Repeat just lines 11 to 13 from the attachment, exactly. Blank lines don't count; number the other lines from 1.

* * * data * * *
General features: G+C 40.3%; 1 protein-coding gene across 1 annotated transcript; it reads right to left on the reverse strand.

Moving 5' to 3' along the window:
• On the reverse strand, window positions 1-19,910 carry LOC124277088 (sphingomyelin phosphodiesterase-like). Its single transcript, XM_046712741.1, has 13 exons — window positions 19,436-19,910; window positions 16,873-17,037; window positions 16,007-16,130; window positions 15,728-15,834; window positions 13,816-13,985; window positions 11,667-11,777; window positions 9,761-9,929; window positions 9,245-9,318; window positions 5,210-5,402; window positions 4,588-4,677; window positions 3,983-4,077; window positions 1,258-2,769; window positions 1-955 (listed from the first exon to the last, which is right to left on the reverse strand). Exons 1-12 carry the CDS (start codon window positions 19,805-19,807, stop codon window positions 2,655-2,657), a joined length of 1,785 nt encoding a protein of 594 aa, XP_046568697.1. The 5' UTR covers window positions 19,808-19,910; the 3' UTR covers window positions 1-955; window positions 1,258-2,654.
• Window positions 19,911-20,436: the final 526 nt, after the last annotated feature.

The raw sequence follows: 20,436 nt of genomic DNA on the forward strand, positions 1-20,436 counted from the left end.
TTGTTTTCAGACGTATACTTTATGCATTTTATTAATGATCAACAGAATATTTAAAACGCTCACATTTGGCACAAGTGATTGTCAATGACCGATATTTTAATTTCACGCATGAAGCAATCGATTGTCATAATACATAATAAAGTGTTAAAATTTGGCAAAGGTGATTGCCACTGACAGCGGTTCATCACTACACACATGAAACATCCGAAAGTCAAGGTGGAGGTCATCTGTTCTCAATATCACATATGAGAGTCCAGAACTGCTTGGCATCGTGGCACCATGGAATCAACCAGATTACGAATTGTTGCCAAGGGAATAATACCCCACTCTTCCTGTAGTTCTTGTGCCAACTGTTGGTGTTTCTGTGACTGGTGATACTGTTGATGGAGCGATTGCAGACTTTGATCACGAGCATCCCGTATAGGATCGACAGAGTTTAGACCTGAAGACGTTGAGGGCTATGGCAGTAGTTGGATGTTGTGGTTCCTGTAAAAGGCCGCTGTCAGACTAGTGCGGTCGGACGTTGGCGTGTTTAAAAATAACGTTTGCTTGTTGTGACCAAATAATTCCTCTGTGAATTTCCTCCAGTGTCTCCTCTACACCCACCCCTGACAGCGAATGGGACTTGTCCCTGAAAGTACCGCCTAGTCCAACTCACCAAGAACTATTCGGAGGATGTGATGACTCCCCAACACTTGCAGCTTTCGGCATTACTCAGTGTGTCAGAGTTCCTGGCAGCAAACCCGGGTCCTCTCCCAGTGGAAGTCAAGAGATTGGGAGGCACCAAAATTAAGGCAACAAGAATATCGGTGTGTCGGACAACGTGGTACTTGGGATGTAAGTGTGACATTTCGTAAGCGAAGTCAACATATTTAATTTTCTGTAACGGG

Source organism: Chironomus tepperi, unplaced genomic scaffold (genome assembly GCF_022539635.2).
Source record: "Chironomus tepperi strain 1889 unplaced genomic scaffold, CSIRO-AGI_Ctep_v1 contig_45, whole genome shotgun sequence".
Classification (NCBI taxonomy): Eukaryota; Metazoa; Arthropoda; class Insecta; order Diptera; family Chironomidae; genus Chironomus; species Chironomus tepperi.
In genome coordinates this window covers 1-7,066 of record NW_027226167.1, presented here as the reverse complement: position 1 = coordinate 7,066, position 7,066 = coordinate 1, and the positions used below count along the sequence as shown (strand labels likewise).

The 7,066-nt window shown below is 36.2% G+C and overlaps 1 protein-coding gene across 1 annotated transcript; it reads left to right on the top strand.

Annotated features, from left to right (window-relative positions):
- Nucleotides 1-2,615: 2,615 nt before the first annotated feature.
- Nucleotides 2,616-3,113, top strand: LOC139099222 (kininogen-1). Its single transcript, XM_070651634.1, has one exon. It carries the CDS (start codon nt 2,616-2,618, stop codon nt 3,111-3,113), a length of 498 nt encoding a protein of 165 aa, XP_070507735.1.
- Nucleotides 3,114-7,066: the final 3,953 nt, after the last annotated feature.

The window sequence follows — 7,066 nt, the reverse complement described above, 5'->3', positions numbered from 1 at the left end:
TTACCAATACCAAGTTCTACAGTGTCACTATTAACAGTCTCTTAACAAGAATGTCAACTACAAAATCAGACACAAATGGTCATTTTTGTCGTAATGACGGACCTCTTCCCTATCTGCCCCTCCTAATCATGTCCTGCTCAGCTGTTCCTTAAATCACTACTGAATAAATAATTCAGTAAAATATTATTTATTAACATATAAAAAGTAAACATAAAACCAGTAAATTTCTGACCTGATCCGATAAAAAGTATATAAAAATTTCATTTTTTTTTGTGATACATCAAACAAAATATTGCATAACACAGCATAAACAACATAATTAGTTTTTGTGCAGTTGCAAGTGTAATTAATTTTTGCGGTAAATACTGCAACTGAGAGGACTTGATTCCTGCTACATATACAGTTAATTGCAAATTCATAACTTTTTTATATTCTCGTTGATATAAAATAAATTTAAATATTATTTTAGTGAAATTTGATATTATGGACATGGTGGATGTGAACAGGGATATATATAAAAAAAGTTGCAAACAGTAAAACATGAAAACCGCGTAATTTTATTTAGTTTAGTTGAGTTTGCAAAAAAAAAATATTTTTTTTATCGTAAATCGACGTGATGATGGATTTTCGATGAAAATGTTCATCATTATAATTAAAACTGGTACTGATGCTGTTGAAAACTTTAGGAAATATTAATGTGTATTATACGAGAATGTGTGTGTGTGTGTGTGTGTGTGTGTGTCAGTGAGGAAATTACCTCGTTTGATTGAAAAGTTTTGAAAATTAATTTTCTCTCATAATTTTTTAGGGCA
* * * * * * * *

The 7,066-nt window shown below is 36.2% G+C and overlaps 1 protein-coding gene across 1 annotated transcript; it reads left to right on the top strand.

Annotated features, from left to right (window-relative positions):
- Nucleotides 1-2,615: 2,615 nt before the first annotated feature.